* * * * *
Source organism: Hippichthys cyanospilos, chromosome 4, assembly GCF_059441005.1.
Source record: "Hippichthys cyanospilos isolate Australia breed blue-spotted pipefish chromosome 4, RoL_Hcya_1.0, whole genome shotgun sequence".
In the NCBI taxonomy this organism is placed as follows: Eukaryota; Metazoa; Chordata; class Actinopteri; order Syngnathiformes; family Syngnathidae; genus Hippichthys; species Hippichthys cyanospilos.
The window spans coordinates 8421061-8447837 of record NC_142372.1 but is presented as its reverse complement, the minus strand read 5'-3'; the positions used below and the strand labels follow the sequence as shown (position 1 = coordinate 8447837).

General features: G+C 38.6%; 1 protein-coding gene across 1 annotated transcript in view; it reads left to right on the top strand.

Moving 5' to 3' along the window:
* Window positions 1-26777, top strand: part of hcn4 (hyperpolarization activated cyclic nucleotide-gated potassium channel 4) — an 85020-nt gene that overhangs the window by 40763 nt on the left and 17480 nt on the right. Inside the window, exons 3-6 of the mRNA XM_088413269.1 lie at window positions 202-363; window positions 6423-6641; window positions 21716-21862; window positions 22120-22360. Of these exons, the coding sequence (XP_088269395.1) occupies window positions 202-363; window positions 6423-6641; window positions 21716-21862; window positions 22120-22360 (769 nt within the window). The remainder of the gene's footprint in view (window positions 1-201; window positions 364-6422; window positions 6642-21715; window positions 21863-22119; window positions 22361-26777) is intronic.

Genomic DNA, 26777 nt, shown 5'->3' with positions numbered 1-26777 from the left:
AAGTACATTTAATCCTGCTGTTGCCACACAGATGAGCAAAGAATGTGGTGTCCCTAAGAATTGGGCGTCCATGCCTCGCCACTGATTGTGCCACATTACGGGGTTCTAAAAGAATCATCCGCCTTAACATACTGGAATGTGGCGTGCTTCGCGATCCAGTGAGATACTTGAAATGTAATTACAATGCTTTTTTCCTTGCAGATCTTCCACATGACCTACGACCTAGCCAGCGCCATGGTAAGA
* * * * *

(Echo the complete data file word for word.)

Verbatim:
Source organism: Hippichthys cyanospilos, chromosome 4, assembly GCF_059441005.1.
Source record: "Hippichthys cyanospilos isolate Australia breed blue-spotted pipefish chromosome 4, RoL_Hcya_1.0, whole genome shotgun sequence".
In the NCBI taxonomy this organism is placed as follows: Eukaryota; Metazoa; Chordata; class Actinopteri; order Syngnathiformes; family Syngnathidae; genus Hippichthys; species Hippichthys cyanospilos.
The window spans coordinates 8421061-8447837 of record NC_142372.1 but is presented as its reverse complement, the minus strand read 5'-3'; the positions used below and the strand labels follow the sequence as shown (position 1 = coordinate 8447837).

General features: G+C 38.6%; 1 protein-coding gene across 1 annotated transcript in view; it reads left to right on the top strand.

Moving 5' to 3' along the window:
* Window positions 1-26777, top strand: part of hcn4 (hyperpolarization activated cyclic nucleotide-gated potassium channel 4) — an 85020-nt gene that overhangs the window by 40763 nt on the left and 17480 nt on the right. Inside the window, exons 3-6 of the mRNA XM_088413269.1 lie at window positions 202-363; window positions 6423-6641; window positions 21716-21862; window positions 22120-22360. Of these exons, the coding sequence (XP_088269395.1) occupies window positions 202-363; window positions 6423-6641; window positions 21716-21862; window positions 22120-22360 (769 nt within the window). The remainder of the gene's footprint in view (window positions 1-201; window positions 364-6422; window positions 6642-21715; window positions 21863-22119; window positions 22361-26777) is intronic.

Genomic DNA, 26777 nt, shown 5'->3' with positions numbered 1-26777 from the left:
AAGTACATTTAATCCTGCTGTTGCCACACAGATGAGCAAAGAATGTGGTGTCCCTAAGAATTGGGCGTCCATGCCTCGCCACTGATTGTGCCACATTACGGGGTTCTAAAAGAATCATCCGCCTTAACATACTGGAATGTGGCGTGCTTCGCGATCCAGTGAGATACTTGAAATGTAATTACAATGCTTTTTTCCTTGCAGATCTTCCACATGACCTACGACCTAGCCAGCGCCATGGTAAGA